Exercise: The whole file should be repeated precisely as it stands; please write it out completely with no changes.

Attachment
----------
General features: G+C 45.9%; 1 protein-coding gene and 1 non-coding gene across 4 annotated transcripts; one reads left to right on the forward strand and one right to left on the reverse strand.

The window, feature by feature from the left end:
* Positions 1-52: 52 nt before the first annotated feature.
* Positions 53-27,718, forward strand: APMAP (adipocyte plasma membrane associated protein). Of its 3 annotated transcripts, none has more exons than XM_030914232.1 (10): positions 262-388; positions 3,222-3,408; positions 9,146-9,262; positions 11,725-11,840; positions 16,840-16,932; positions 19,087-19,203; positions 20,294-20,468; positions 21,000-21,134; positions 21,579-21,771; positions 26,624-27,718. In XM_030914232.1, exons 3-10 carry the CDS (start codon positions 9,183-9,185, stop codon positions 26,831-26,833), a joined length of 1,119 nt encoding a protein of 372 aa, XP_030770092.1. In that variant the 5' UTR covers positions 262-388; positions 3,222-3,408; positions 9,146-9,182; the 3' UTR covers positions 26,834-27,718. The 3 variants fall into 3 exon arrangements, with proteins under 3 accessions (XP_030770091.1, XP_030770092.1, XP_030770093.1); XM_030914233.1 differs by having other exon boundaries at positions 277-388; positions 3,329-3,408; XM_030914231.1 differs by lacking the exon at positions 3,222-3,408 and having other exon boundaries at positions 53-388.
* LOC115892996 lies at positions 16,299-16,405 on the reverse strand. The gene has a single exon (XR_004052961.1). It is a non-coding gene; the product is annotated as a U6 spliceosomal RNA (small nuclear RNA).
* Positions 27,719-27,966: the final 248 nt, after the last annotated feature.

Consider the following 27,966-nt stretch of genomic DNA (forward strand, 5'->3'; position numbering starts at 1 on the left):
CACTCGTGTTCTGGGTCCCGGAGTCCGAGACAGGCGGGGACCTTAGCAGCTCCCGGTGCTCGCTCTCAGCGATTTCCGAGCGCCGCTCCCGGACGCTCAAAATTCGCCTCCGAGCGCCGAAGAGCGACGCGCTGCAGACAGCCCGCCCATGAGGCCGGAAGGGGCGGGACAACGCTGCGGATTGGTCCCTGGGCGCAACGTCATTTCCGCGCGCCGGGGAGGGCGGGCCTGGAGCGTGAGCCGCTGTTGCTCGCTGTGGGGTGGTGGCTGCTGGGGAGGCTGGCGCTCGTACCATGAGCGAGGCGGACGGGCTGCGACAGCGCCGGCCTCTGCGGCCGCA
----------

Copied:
General features: G+C 45.9%; 1 protein-coding gene and 1 non-coding gene across 4 annotated transcripts; one reads left to right on the forward strand and one right to left on the reverse strand.

The window, feature by feature from the left end:
* Positions 1-52: 52 nt before the first annotated feature.
* Positions 53-27,718, forward strand: APMAP (adipocyte plasma membrane associated protein). Of its 3 annotated transcripts, none has more exons than XM_030914232.1 (10): positions 262-388; positions 3,222-3,408; positions 9,146-9,262; positions 11,725-11,840; positions 16,840-16,932; positions 19,087-19,203; positions 20,294-20,468; positions 21,000-21,134; positions 21,579-21,771; positions 26,624-27,718. In XM_030914232.1, exons 3-10 carry the CDS (start codon positions 9,183-9,185, stop codon positions 26,831-26,833), a joined length of 1,119 nt encoding a protein of 372 aa, XP_030770092.1. In that variant the 5' UTR covers positions 262-388; positions 3,222-3,408; positions 9,146-9,182; the 3' UTR covers positions 26,834-27,718. The 3 variants fall into 3 exon arrangements, with proteins under 3 accessions (XP_030770091.1, XP_030770092.1, XP_030770093.1); XM_030914233.1 differs by having other exon boundaries at positions 277-388; positions 3,329-3,408; XM_030914231.1 differs by lacking the exon at positions 3,222-3,408 and having other exon boundaries at positions 53-388.
* LOC115892996 lies at positions 16,299-16,405 on the reverse strand. The gene has a single exon (XR_004052961.1). It is a non-coding gene; the product is annotated as a U6 spliceosomal RNA (small nuclear RNA).
* Positions 27,719-27,966: the final 248 nt, after the last annotated feature.

Consider the following 27,966-nt stretch of genomic DNA (forward strand, 5'->3'; position numbering starts at 1 on the left):
CACTCGTGTTCTGGGTCCCGGAGTCCGAGACAGGCGGGGACCTTAGCAGCTCCCGGTGCTCGCTCTCAGCGATTTCCGAGCGCCGCTCCCGGACGCTCAAAATTCGCCTCCGAGCGCCGAAGAGCGACGCGCTGCAGACAGCCCGCCCATGAGGCCGGAAGGGGCGGGACAACGCTGCGGATTGGTCCCTGGGCGCAACGTCATTTCCGCGCGCCGGGGAGGGCGGGCCTGGAGCGTGAGCCGCTGTTGCTCGCTGTGGGGTGGTGGCTGCTGGGGAGGCTGGCGCTCGTACCATGAGCGAGGCGGACGGGCTGCGACAGCGCCGGCCTCTGCGGCCGCA